Buckingham Palace today. We took the Underground to the Green Park station, followed the directional signs for the palace as we walked through the park, and emerged at the right front corner of the palace grounds. We walked around the front of this imposing edifice to the left side visitors’ entrance and waited a short time in the 9:30 tour group line. We had saved ourselves some aggravation by having our tickets in hand. Denise had sent off for them, and we received them several weeks ago. We picked up audio guides and followed the directions as we entered the palace.
To describe what we saw, one would have to use the most over-the-top words available: opulence, elegance, extravagance, luxury. Our tour included only the public rooms, so we didn’t see the private apartments, the kitchens, or the service rooms. But what we did see was amazing. There were lots of people going through with us, but the crowds were not oppressive. We visited a number of different rooms: the entryway; grand staircase; blue, green, and white salons; music room; state dining room; grand ballroom; silk tapestry room. Throughout the tour, every room was filled with so many paintings, sculpture, and other precious objects that we could hardly take it all in. In one room, we saw some of the gifts that foreign dignitaries have presented to the Queen: a Mexican art piece, bowls and platters, a model of a Hindu temple, vases, etc., etc. The opulence of the rooms was breathtaking: the wall coverings, flooring, drapery, upholstery, and especially the ceilings, each more ornate than the last.
In addition to our tour through the public rooms, the itinerary included stops at a number of display cases depicting other aspects of life in the palace: the sewing department where the Queen’s dresses are made, the kitchens, the wine cellars, the silver and gold plate maintenance rooms, the cutlery and tableware department (with a note about how all dishes are washed by hand – and very carefully), the office responsible for all the invitations that are sent out every year. Buckingham Palace is a big operation that employs hundreds of people, and they all seem to have the same purpose: to make it all perfect. At least, that’s what we saw today.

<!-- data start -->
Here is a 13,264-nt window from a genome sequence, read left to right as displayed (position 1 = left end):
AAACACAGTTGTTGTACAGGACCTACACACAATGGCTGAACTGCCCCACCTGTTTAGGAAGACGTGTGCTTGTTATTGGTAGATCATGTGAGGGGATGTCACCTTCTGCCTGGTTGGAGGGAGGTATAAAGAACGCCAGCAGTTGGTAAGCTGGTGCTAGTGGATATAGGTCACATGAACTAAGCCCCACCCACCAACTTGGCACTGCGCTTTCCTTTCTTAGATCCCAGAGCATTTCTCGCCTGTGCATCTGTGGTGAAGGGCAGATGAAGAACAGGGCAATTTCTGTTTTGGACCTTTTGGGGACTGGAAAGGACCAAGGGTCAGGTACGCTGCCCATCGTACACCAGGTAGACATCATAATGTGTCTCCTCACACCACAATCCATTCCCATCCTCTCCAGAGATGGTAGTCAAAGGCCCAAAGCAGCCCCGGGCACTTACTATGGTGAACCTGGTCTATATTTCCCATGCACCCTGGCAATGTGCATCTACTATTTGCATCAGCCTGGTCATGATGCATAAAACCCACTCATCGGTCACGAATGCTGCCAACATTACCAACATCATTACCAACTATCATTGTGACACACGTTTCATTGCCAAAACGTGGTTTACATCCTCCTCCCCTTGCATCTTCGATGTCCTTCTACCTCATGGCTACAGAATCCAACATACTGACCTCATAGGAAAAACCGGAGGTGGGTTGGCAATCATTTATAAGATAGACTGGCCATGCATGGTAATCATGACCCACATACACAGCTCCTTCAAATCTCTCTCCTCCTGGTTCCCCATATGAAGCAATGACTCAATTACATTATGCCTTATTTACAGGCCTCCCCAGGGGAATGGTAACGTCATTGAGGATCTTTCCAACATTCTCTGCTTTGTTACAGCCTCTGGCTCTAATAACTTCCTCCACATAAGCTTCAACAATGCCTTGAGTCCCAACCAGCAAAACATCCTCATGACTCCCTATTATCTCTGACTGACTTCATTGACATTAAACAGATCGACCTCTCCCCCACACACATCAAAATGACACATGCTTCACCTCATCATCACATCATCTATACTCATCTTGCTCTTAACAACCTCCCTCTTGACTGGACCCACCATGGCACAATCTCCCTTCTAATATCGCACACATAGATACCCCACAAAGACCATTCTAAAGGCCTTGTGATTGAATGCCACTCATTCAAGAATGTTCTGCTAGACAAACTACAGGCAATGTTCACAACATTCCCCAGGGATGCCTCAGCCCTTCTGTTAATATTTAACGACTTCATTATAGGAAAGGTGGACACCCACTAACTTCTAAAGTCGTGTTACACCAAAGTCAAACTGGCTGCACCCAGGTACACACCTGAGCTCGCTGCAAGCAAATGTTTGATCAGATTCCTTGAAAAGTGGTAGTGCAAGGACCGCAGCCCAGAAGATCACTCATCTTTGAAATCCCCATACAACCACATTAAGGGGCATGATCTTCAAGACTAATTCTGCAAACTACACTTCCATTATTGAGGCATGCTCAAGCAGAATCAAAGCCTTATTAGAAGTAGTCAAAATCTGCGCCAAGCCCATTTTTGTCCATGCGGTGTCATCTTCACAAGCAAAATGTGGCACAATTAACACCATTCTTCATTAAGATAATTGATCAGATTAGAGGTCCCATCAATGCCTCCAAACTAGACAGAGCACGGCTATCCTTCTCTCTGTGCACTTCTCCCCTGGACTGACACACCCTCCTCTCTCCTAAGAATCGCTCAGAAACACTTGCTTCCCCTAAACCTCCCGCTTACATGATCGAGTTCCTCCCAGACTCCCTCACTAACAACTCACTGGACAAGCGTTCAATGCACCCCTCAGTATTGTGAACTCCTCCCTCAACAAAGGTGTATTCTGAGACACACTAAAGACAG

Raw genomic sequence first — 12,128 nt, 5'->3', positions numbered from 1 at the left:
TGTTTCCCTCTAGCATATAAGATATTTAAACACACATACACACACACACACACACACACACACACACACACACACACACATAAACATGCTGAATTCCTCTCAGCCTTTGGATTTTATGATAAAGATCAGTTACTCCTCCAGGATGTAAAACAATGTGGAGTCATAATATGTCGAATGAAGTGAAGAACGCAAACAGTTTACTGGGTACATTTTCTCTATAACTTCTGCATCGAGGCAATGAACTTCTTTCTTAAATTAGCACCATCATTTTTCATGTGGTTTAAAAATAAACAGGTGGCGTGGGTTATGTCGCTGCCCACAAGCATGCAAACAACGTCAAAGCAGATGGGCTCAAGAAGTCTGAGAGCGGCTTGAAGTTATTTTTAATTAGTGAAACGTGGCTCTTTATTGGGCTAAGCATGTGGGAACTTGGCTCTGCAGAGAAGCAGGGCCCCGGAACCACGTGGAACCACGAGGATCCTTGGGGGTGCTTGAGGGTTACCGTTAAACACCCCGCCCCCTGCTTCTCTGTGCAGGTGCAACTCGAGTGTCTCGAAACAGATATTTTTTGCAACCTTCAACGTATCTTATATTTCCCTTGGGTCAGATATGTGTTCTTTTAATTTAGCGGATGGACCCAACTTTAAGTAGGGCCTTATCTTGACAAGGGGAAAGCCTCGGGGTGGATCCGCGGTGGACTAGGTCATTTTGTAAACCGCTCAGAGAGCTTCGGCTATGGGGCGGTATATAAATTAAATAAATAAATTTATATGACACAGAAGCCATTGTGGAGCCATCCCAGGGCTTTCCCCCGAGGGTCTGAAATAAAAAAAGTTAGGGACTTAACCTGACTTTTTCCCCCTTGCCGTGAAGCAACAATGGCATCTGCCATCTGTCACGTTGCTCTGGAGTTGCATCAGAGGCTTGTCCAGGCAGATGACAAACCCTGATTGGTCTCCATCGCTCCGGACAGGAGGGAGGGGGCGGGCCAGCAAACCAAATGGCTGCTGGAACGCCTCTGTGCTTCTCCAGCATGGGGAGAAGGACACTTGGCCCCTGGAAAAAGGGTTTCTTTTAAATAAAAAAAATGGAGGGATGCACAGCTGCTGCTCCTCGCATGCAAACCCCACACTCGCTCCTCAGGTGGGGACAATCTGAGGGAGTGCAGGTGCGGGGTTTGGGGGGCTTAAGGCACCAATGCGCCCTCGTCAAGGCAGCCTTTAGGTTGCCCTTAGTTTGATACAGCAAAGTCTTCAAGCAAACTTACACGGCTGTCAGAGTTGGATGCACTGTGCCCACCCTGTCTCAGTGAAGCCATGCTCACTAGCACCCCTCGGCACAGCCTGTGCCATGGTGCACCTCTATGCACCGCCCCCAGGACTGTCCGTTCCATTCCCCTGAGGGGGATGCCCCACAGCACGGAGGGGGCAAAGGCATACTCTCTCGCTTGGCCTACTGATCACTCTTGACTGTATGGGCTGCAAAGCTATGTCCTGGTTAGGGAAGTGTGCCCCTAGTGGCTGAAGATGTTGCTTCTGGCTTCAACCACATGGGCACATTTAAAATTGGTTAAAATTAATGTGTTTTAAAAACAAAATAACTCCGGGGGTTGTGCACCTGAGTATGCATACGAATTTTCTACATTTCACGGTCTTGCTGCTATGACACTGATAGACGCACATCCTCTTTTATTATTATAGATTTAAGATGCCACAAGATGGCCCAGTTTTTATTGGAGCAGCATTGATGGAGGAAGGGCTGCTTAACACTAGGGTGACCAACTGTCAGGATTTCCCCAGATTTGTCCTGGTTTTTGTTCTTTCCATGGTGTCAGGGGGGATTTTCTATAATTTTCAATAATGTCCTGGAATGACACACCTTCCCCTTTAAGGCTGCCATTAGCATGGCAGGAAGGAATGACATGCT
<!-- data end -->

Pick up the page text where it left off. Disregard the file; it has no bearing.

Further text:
The audio guide was also very informative. We learned about the history of the various rooms, important events that happened there, which monarchs made contributions to the development of the collections displayed, and how the current Queen and her family have used the rooms. Information was also provided by videos running in continuous loops. They explained how the state dining table is set or what happens during the Queen’s garden parties. We were so happy that we were finally in London at the right time so that we could have this experience.
We had also purchased tickets for the Palace Garden Tour. This was actually just a guided walk along the path that circles the grounds. The guide, a proper English lady who loves her job, pointed out certain features, special areas (such as the play yard of the Queen’s children), and trees and shrubs of particular importance (such as trees planted by various royal personages). When the tour was over, we were near the exit, but we walked back to the palace, thus completing the circuit of the grounds, and had lunch at the Garden Café, outdoor seating under a large tent. Before leaving the grounds of the palace, we did a little souvenir shopping, of course, thinking we might be able to help with the Queen’s cash flow.
We had decided that we would spend the rest of the afternoon walking back to our hotel, so we took off along Piccadilly, then along Long Acre, then to King’s Way and Holborn. Along the way, we stopped a couple of times – for tea and shopping, notably Paperchase, Ryman’s, and Stanfords, all map and stationery stores. Walking in London is one of our all-time favorite activities.